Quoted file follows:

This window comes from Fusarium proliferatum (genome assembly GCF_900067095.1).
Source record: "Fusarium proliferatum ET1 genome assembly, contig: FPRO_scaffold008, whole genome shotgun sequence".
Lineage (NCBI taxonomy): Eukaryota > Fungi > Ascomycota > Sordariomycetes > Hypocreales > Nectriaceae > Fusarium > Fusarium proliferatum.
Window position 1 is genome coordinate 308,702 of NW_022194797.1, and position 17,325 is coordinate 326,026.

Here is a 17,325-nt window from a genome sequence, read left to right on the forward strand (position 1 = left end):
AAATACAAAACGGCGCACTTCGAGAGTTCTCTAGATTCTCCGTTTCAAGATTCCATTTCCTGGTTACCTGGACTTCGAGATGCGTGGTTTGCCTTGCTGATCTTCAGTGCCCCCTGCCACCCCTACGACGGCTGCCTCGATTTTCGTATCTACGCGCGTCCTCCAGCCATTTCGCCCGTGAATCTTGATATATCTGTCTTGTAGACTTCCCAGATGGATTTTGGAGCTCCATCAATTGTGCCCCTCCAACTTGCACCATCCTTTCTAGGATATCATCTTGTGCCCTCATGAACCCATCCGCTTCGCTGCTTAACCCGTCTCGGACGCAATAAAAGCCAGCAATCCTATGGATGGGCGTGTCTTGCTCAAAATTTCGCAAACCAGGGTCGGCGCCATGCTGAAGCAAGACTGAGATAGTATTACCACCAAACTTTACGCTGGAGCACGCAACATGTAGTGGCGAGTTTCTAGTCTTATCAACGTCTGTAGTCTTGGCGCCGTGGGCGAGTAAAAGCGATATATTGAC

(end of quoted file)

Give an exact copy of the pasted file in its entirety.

This window comes from Fusarium proliferatum (genome assembly GCF_900067095.1).
Source record: "Fusarium proliferatum ET1 genome assembly, contig: FPRO_scaffold008, whole genome shotgun sequence".
Lineage (NCBI taxonomy): Eukaryota > Fungi > Ascomycota > Sordariomycetes > Hypocreales > Nectriaceae > Fusarium > Fusarium proliferatum.
Window position 1 is genome coordinate 308,702 of NW_022194797.1, and position 17,325 is coordinate 326,026.

Here is a 17,325-nt window from a genome sequence, read left to right on the forward strand (position 1 = left end):
AAATACAAAACGGCGCACTTCGAGAGTTCTCTAGATTCTCCGTTTCAAGATTCCATTTCCTGGTTACCTGGACTTCGAGATGCGTGGTTTGCCTTGCTGATCTTCAGTGCCCCCTGCCACCCCTACGACGGCTGCCTCGATTTTCGTATCTACGCGCGTCCTCCAGCCATTTCGCCCGTGAATCTTGATATATCTGTCTTGTAGACTTCCCAGATGGATTTTGGAGCTCCATCAATTGTGCCCCTCCAACTTGCACCATCCTTTCTAGGATATCATCTTGTGCCCTCATGAACCCATCCGCTTCGCTGCTTAACCCGTCTCGGACGCAATAAAAGCCAGCAATCCTATGGATGGGCGTGTCTTGCTCAAAATTTCGCAAACCAGGGTCGGCGCCATGCTGAAGCAAGACTGAGATAGTATTACCACCAAACTTTACGCTGGAGCACGCAACATGTAGTGGCGAGTTTCTAGTCTTATCAACGTCTGTAGTCTTGGCGCCGTGGGCGAGTAAAAGCGATATATTGAC